Novel species of fungi discovered on bat carcasses in the limestone caves of southwest China
A subterranean expedition led by Prof. Xu Jianchu from the Kunming Institute of Botany of the Chinese Academy of Sciences highlights the importance of understanding the ways in which the relationships between cave organisms and fungal species may have serious ecological and economic implications.
The discovery of four novel fungal species growing on bat carcasses in an underground limestone karst system in China illustrates the pressing need for more scientific work in caves, according to a new study entitled "Discovery of novel fungal species and pathogens on bat carcasses in a cave in Yunnan Province, China."
In total, seven species were found across two carcasses. Three out of the four new species belong to Mortierella, a genus of well-known saprophytic fungi (meaning they obtain nutrients through dissolving organic matter). The fourth new species, Neocosmospora pallidimors, is particularly important because the Neocosmospora genus is known to contain numerous aggressive pathogens that can infect mammals.
Fusarium incarnatum, Mucor hiemalis and Trichoderma harzanium comprised the final three species. The inclusion of T. harzanium caught the eye of corresponding author Dr. Peter Mortimer. He surmised that T. harzanium, possessing fungal pathogen-suppressing capabilities, might have contributed to protecting the bat and its community against other infectious fungi. "This may be a totally new ecology," he said.
More research into the interactions of these fungal species may yield results with practical applications for the fungicide market. Accordingly, there is now renewed urgency to understand cave ecosystems as reservoirs of biological diversity and frontiers of scientific exploration.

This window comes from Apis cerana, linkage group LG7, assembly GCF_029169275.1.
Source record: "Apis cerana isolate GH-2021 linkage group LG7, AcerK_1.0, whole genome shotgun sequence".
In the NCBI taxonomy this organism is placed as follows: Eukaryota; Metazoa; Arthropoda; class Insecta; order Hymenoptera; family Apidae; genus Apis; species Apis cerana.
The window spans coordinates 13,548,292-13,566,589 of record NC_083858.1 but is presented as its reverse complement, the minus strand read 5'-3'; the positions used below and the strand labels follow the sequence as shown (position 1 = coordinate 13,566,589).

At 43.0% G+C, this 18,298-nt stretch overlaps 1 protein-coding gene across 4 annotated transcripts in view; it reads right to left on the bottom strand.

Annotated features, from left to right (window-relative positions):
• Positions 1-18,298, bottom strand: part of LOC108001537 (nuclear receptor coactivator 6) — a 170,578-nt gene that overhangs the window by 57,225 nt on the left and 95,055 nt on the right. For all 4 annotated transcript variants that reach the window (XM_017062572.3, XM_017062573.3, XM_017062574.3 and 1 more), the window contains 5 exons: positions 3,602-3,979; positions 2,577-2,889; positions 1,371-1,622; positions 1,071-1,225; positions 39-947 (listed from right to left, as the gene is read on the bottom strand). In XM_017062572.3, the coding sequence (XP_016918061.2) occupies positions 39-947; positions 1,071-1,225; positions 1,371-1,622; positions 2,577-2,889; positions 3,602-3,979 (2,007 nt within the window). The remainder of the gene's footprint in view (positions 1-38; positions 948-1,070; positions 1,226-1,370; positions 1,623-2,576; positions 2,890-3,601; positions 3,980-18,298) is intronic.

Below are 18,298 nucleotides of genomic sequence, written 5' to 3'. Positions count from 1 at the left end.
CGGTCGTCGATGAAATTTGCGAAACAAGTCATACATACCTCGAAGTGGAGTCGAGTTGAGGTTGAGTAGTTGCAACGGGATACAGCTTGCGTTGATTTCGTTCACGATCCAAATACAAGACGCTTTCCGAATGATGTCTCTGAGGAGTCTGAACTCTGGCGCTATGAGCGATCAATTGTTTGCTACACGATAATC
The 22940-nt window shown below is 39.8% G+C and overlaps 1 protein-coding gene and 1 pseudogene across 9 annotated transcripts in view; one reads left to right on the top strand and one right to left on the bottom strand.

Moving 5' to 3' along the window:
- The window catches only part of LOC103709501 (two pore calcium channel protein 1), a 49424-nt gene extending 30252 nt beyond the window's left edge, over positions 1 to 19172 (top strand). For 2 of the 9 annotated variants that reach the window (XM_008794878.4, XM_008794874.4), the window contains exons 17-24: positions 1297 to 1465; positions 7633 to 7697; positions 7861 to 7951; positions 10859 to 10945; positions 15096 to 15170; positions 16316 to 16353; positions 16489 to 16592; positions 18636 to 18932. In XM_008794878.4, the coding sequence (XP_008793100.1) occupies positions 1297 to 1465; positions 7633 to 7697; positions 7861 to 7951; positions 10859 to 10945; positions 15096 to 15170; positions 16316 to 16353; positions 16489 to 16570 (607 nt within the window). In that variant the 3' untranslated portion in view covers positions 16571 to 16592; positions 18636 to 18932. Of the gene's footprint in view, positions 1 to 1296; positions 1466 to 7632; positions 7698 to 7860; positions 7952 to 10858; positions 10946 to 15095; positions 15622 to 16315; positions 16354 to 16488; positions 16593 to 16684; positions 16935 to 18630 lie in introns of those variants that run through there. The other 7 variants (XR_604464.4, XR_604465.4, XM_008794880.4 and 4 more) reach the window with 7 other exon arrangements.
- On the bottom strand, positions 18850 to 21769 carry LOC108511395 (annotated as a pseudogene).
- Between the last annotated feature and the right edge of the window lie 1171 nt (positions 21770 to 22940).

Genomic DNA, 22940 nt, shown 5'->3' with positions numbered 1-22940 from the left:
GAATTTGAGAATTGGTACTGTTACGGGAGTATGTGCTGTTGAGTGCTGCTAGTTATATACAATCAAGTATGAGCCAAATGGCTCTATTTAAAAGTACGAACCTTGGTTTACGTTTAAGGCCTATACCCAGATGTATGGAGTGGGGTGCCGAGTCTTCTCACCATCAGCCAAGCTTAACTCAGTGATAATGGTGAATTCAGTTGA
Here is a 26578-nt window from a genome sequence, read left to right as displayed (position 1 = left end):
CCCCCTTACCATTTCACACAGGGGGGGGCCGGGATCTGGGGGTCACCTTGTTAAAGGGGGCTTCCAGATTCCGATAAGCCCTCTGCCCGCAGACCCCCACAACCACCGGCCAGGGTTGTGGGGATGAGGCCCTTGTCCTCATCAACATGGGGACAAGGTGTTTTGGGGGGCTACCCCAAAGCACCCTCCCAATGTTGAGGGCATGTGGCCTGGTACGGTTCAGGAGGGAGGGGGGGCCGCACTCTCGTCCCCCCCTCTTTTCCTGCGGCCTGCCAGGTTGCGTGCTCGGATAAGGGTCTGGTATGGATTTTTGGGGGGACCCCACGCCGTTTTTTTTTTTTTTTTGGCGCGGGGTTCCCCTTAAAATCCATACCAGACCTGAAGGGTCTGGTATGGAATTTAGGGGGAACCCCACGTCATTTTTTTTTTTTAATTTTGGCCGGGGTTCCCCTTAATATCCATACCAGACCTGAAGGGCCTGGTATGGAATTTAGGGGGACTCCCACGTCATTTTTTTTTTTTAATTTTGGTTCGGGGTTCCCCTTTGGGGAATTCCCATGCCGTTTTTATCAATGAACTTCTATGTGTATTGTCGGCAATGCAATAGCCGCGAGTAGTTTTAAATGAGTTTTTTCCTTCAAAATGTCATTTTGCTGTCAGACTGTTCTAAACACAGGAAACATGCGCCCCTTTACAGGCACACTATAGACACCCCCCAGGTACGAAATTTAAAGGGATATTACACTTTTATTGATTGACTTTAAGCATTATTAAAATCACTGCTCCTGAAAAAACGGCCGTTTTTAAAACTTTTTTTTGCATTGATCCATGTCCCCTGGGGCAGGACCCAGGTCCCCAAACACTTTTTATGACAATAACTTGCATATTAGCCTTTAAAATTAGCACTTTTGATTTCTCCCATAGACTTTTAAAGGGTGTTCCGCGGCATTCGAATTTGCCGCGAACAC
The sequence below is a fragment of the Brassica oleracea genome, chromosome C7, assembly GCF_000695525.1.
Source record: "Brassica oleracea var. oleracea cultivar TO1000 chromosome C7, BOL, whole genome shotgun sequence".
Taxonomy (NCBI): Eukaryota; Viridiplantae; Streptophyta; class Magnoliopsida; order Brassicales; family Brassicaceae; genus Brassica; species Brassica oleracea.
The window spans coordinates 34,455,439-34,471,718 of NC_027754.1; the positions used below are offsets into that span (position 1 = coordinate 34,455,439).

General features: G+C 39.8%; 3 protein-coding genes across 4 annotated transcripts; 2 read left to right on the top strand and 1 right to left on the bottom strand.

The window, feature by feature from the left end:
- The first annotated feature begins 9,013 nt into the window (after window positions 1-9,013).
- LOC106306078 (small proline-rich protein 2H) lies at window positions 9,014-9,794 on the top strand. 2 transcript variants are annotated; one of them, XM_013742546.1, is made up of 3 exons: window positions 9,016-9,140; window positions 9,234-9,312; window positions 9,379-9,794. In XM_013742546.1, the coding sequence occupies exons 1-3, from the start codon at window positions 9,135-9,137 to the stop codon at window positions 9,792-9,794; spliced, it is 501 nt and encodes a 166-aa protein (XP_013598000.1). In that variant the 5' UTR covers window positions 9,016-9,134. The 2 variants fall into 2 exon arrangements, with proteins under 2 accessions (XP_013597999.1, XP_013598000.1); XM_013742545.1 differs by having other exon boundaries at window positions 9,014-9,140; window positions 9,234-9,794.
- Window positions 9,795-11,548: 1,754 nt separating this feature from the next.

The role of bats as hypogean organisms uniquely adapted to their subterranean environments has long been understudied. However, one study estimated that were bats to disappear from North America, it would result in a staggering USD 3.7 billion in agricultural losses. This is because they provide critical ecosystem services, such as feeding on pests and pollinating fruit varieties.
As the same time, they can also act as vectors for mammal and plant pathogens. White-nose syndrome, a fungal growth found on hibernating bats, has claimed upwards of 6 million bat lives since 2006, with potentially devastating economic and ecological repercussions.
"Bats can asymptomatically carry the fungus," said Dr. Samantha Karunarathna, leader of the study. "Though it has caused many deaths among bats in North America, it has not ravaged other global regions. It is possible for it to appear in other places."
Accordingly, after white-nose syndrome first began receiving major attention, an upswell in research produced new understandings about the pathogen.
The research team hopes the discovery of the four new fungal species here, particularly N. pallidimors, can also trigger a wave of research into fungal species capable of decimating natural populations as well as the societal and environmental importance of bats.
The UN Convention on Biological Diversity will be held in Kunming, China in 2021. How to best conserve ecosystem services and limit human encroachment on natural habitats will be at the forefront of many discussions. Given these new discoveries, policymakers cannot overlook the role of fungi in cave ecosystems as well as the potential for bats to act as vectors of pathogenic fungal strains for humans, animals and crops.